This article examines an important class of information system (IS) that serves as the foundation for corporate energy and greenhouse gas accounting: energy and carbon management systems (ECMS). Investors, regulators, customers, and employees increasingly demand that organizations provide information about their organizational energy use and greenhouse gas emissions. However, there is little transparency about how organizations use ECMS to meet such demands. To shed light on ECMS implementation and application, we collected extensive qualitative interview data from two service-sector organizations: one that uses a spreadsheet-based ECMS and another that implemented an ECMS provided by a third-party vendor. Our analysis of collected data revealed numerous challenges in the areas of business processes, managerial capabilities, data capture and integration, and data quality. Though our results derive from only two organizations and require confirmation in large-sample surveys, we provide several general recommendations for organizations regarding ECMS. We also provide suggestions for future studies to build on our tentative results. Link: http://papers.ssrn.com/sol3/papers.cfm?abstract_id=2411879

While this paper represents an important early step in this research stream, much more needs to be done. In particular, one of the most important next steps would be to examine the business value implications of these systems.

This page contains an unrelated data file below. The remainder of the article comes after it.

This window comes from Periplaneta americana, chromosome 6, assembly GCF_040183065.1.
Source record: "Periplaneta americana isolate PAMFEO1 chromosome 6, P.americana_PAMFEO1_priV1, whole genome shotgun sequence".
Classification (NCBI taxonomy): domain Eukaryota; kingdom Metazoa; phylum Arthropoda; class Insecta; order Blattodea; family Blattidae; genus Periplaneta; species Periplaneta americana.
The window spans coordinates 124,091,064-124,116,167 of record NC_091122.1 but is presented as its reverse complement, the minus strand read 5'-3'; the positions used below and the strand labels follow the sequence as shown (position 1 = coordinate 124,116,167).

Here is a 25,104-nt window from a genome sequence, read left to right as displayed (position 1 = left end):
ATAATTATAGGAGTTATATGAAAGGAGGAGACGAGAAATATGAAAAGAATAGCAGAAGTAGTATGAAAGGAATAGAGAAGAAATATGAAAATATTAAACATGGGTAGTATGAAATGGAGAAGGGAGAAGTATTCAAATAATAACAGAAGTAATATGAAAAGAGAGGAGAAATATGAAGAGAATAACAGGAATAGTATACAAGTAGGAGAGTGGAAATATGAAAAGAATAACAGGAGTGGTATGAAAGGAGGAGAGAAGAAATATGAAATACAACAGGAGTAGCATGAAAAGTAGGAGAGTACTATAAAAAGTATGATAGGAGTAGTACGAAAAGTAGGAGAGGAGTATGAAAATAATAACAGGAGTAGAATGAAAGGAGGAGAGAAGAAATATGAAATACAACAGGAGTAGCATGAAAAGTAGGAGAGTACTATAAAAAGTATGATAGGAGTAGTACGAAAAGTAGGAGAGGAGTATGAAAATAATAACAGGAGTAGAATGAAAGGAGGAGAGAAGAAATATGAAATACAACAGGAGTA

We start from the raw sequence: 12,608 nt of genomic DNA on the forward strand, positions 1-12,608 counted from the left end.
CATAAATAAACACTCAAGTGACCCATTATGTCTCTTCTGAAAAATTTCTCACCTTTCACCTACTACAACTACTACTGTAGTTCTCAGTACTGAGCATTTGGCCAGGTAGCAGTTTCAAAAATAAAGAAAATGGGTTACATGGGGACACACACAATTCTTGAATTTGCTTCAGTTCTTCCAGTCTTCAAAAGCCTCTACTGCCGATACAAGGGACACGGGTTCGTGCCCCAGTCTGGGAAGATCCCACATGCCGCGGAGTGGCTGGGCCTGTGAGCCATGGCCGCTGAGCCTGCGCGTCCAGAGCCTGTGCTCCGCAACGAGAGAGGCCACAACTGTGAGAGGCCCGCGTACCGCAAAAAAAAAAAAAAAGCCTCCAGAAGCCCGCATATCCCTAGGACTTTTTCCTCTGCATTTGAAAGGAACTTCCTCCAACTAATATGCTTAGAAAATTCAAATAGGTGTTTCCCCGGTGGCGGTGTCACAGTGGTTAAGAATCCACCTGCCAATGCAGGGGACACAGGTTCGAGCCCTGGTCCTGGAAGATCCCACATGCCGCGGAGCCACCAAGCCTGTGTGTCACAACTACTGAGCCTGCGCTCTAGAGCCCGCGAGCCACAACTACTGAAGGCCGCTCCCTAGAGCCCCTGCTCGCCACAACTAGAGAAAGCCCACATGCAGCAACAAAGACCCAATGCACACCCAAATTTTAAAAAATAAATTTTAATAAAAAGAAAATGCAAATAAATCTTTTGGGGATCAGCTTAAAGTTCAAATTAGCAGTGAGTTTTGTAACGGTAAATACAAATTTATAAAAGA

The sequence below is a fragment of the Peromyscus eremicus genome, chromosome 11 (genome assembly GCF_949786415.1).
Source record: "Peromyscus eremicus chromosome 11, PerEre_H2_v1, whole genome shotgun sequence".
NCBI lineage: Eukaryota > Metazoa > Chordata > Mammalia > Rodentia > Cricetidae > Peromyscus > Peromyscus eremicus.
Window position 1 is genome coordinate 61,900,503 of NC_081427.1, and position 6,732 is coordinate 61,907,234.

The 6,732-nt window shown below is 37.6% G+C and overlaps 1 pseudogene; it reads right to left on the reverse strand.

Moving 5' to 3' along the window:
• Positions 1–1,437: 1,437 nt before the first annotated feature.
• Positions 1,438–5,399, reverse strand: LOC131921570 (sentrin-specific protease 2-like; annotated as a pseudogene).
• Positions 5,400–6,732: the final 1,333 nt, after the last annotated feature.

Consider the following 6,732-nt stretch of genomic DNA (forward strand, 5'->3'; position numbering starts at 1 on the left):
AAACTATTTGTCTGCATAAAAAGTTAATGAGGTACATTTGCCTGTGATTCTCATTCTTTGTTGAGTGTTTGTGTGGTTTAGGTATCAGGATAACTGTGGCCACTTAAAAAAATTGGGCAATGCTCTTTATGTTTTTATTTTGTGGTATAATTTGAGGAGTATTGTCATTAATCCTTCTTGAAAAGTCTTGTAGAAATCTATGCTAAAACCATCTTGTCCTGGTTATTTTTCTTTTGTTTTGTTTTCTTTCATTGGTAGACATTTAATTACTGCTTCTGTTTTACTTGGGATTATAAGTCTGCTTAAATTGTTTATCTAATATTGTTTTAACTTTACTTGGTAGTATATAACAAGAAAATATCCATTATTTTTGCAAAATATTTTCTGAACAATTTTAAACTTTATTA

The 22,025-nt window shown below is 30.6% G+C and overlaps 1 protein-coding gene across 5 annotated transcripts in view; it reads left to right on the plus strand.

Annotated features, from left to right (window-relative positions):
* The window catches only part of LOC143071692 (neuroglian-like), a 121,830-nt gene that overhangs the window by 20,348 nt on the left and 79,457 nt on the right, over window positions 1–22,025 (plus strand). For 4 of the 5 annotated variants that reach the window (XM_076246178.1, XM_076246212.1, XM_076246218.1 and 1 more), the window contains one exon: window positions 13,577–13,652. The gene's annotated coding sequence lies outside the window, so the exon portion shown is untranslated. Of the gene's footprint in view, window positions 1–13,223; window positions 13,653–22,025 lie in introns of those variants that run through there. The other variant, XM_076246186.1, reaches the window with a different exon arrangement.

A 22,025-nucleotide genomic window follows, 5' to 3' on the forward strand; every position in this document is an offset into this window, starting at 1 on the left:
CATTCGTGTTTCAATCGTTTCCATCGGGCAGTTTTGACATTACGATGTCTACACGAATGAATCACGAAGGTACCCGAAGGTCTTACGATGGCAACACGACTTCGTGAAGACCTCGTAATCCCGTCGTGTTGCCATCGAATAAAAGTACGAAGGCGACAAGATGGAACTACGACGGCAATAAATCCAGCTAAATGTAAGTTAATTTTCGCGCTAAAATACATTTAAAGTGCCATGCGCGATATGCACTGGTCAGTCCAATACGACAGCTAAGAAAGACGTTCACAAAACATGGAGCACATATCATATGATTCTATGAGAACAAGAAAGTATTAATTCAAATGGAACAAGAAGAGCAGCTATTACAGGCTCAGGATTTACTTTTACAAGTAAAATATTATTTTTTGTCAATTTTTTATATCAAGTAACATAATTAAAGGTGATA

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Visit to Mauna Loa Observatory

I just returned from the Hawaii International Conference on System Sciences (HICSS) on the Big Island.

While there, I decided to take an extra day to visit the Mauna Loa Observatory (MLO) located on the Mauna Loa Volcano.

As this is a research facility, I was fortunate to get access after contacting MLO Station Chief John Barnes (Thanks John).

Here’s me at 11,141 ft, chugging more air due to the reduced oxygen content.

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MLO is an important baseline for atmospheric CO2 measurement and is home to the famous Keeling Curve (here’s an interesting historical account from the American Institute of Physics). Physical scientist Aidan Colton showed me the original Keeling instrument and described its operation (IR spectrophotometry: measurement of reflection or transmission properties of a material as a function of wavelength). Here it is:

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Fast-forward to the digital age, and here’s the new equipment that is better-faster-cheaper:

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In addition to C02, I also got a great overview of solar radiation monitoring. Thanks Ben and Greg.

Concentrations of greenhouse gas CO2 in the atmosphere are exceeding 400 parts per million (ppm) for the first time in human history. Given the connection between CO2 and global warming, we are entering uncharted waters for human life on earth.

We can’t all visit Mauna Loa to see CO2 measurement first-hand. But we can collaborate to find systemic ways to reduce CO2 emissions and make daily choices that are climate positive.